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"A Strange Loop" of Writing Discouragement


If you’ve been hanging around my blog long enough, you know that I’m a pretty serious theatre nerd. After all, last year I did back-to-back posts about the musicals of Jonathan Larson and a tribute to Stephen Sondheim and what both legends have to teach us about the art of storytelling.


Right now, I’m fixating on A Strange Loop, which won the Tony award for best musical this past Sunday night. The show tells the story of Usher, a down-on-his-luck, queer, black writer trying to create a musical that tells the story of his life as a queer, black writer trying to create a musical that tells the story of . . . you get the idea.


It’s called A Strange Loop for a reason, guys.


If that sounds like a lot to you, you’re not alone. But once I listened to the cast recording, I was blown away by how much the story resonates with me as a writer dealing with discouragement.


Throughout the show, Usher fights a fierce internal battle with himself, personified by the six actors that play his Thoughts. He’s an overthinker haunted by a toxic relationship with his parents, who are baffled by the direction his life has taken and try to fit their son into the box of their own expectations. He obsesses over his financial situation, sex life, whether there’s an audience for his play, and how the different aspects of his identity reinforce his art (or don’t reinforce it enough).


Does any of this sound familiar? My guess is that it does.


That’s the thing I love so much about A Strange Loop. It may depict Usher’s very particular life experience, but there is something in his story for everyone who has ever looked in the mirror and asked themselves if their work or even if they as individuals are enough.


And in particular, I think there’s something very special in his story for writers.


What Are Your Thoughts Like?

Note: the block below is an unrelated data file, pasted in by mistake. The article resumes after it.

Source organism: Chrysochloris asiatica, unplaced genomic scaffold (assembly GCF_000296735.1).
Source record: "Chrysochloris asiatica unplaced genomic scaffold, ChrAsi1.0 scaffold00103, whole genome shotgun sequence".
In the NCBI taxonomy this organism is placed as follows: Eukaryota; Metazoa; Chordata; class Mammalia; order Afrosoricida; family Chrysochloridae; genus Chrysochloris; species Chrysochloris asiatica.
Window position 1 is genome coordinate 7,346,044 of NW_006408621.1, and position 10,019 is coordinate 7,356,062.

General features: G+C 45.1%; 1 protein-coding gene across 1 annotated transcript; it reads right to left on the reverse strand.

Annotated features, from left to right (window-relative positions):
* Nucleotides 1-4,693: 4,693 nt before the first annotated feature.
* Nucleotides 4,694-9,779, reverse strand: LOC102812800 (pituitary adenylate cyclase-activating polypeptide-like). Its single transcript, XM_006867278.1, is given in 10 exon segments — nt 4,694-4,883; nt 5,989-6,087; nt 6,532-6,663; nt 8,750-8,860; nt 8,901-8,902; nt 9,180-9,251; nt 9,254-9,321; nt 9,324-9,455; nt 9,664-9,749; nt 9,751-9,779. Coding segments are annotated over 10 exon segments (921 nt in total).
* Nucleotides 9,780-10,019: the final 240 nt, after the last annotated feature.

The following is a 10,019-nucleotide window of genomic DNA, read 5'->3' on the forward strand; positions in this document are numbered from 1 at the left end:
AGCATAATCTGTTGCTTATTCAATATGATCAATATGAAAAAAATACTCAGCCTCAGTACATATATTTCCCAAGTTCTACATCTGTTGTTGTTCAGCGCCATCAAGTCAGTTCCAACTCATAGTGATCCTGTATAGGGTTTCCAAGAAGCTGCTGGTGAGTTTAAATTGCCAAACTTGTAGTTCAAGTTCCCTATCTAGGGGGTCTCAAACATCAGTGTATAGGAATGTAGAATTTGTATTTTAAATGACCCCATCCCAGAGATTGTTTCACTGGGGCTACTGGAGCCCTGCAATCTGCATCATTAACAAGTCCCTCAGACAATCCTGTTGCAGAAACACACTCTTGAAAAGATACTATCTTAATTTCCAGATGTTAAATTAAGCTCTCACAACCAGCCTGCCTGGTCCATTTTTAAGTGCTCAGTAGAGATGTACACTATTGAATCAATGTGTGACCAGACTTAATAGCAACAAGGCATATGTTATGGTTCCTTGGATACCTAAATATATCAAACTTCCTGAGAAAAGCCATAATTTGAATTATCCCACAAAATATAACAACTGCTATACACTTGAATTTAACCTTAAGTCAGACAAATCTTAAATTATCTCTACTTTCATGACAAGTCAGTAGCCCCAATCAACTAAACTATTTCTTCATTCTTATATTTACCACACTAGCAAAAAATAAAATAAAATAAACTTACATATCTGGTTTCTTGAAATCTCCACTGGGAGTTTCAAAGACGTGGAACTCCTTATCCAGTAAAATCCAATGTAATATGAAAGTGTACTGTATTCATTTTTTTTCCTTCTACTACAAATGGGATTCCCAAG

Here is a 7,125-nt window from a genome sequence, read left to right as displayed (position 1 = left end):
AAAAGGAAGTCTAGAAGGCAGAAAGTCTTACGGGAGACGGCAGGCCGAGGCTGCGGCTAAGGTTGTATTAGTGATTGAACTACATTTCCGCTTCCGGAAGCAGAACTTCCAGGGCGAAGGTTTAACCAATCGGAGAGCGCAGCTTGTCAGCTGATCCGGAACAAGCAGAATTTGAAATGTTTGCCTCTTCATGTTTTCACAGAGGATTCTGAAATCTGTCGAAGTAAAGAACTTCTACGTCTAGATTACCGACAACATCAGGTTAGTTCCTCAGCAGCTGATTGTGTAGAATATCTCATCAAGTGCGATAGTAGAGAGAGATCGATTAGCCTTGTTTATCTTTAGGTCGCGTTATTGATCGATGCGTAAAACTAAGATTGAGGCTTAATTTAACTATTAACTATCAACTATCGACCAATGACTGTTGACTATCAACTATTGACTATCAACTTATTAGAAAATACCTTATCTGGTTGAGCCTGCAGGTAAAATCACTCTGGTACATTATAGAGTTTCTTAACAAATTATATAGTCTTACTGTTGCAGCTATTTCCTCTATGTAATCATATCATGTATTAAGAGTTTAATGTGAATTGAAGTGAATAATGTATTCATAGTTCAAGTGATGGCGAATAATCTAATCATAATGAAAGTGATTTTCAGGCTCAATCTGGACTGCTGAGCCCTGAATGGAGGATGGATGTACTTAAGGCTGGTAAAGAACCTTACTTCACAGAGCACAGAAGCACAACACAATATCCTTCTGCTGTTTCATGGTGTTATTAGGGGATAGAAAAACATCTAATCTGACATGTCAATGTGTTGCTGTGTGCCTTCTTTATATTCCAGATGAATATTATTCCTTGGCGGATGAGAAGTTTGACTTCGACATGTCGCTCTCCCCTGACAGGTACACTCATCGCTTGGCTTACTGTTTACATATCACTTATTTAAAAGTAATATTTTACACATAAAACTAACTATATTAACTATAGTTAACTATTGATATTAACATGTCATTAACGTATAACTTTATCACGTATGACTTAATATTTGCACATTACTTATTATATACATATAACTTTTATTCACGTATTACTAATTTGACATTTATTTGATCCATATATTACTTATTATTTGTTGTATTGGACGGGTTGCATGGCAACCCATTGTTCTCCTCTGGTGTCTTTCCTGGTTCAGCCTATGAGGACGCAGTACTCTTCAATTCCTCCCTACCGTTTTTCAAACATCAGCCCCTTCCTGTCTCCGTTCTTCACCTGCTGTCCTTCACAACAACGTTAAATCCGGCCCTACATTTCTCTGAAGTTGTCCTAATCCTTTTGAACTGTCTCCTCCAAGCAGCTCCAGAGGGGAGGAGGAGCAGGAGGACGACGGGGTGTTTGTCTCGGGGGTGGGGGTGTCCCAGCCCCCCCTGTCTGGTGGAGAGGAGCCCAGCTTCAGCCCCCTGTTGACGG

The minute I wake up, a million things start flying into my head.


I woke up too late. Again.


I need to let my dog out.


Gas prices are too high and I’m not making enough money.


Is what I’m doing worth it?


Does anyone actually care?


Then I go look in the mirror, and often, it’s like all the bullies in my head from when I was fourteen have slammed five pots of espresso and have just been waiting for me to show up.


Then I actually sit down to get to work and wonder, in Usher’s words, “Can I really write this?”


I don’t know what your mornings are like, but my guess is that there’s at least part of this that you can relate to.


(Note: If you have no idea what I’m talking about on any level, please email me, because I want to know your secret.)


Here’s a question . . . why are the thoughts creative people have about themselves and their work overwhelmingly negative?


We all have our own answers to that question and the purpose of this blog post isn’t to make you do psychotherapy on yourself.


But regardless of what your personal reasons are, creative people have a special ability to sabotage themselves into perpetual creative discouragement.


I think it happens for two reasons . . .


We make the mistake of finding our identities in our creative work


How often do you place your self-worth in your ability to consistently write good stories?


That’s a good goal to work toward. We all want to do the best we can with our creative gifts.


But how often do you berate and degrade yourself when you fail to meet your expectation of what “good writing” looks like?


This also happens when we’re given opportunities to share our work with people. A bad Amazon review or critical comment in a writing class can make us crater emotionally. A rejection letter can make us feel hopeless.


It’s normal to feel a little discouraged about your writing, but giving into despair is a sign that you have elevated your work to a point it was never meant to occupy.


Your worth as a human being is not based on performance. It’s not based on how good your writing is.

Your worth as a human being is actually not related to your writing at all.


The minute that you reduce yourself to only one aspect of your personality or identity, you deny that you are a unique person with a contribution only you can make.


This is what Usher does to himself. And it’s what we do, too.


If we get so discouraged with our writing that we transfer that frustration to the totality of who we are, what should be a creative and life-giving act instead deprives of us of vibrancy and life.